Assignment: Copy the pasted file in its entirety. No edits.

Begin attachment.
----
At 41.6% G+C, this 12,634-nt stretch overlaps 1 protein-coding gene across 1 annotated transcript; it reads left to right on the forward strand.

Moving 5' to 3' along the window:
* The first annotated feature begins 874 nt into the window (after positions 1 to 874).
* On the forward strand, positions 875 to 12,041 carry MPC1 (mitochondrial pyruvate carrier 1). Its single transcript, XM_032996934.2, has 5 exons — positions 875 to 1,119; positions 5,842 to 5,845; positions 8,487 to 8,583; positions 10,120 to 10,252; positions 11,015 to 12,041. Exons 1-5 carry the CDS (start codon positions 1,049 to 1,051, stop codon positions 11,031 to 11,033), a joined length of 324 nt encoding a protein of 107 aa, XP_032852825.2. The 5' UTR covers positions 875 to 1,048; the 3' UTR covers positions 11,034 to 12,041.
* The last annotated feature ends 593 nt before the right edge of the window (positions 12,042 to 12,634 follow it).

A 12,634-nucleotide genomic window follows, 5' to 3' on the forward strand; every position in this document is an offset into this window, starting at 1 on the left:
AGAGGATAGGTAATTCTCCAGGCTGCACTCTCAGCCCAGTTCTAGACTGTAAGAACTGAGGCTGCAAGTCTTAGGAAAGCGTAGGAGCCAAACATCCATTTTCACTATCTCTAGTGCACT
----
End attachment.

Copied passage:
At 41.6% G+C, this 12,634-nt stretch overlaps 1 protein-coding gene across 1 annotated transcript; it reads left to right on the forward strand.

Moving 5' to 3' along the window:
* The first annotated feature begins 874 nt into the window (after positions 1 to 874).
* On the forward strand, positions 875 to 12,041 carry MPC1 (mitochondrial pyruvate carrier 1). Its single transcript, XM_032996934.2, has 5 exons — positions 875 to 1,119; positions 5,842 to 5,845; positions 8,487 to 8,583; positions 10,120 to 10,252; positions 11,015 to 12,041. Exons 1-5 carry the CDS (start codon positions 1,049 to 1,051, stop codon positions 11,031 to 11,033), a joined length of 324 nt encoding a protein of 107 aa, XP_032852825.2. The 5' UTR covers positions 875 to 1,048; the 3' UTR covers positions 11,034 to 12,041.
* The last annotated feature ends 593 nt before the right edge of the window (positions 12,042 to 12,634 follow it).

A 12,634-nucleotide genomic window follows, 5' to 3' on the forward strand; every position in this document is an offset into this window, starting at 1 on the left:
AGAGGATAGGTAATTCTCCAGGCTGCACTCTCAGCCCAGTTCTAGACTGTAAGAACTGAGGCTGCAAGTCTTAGGAAAGCGTAGGAGCCAAACATCCATTTTCACTATCTCTAGTGCACT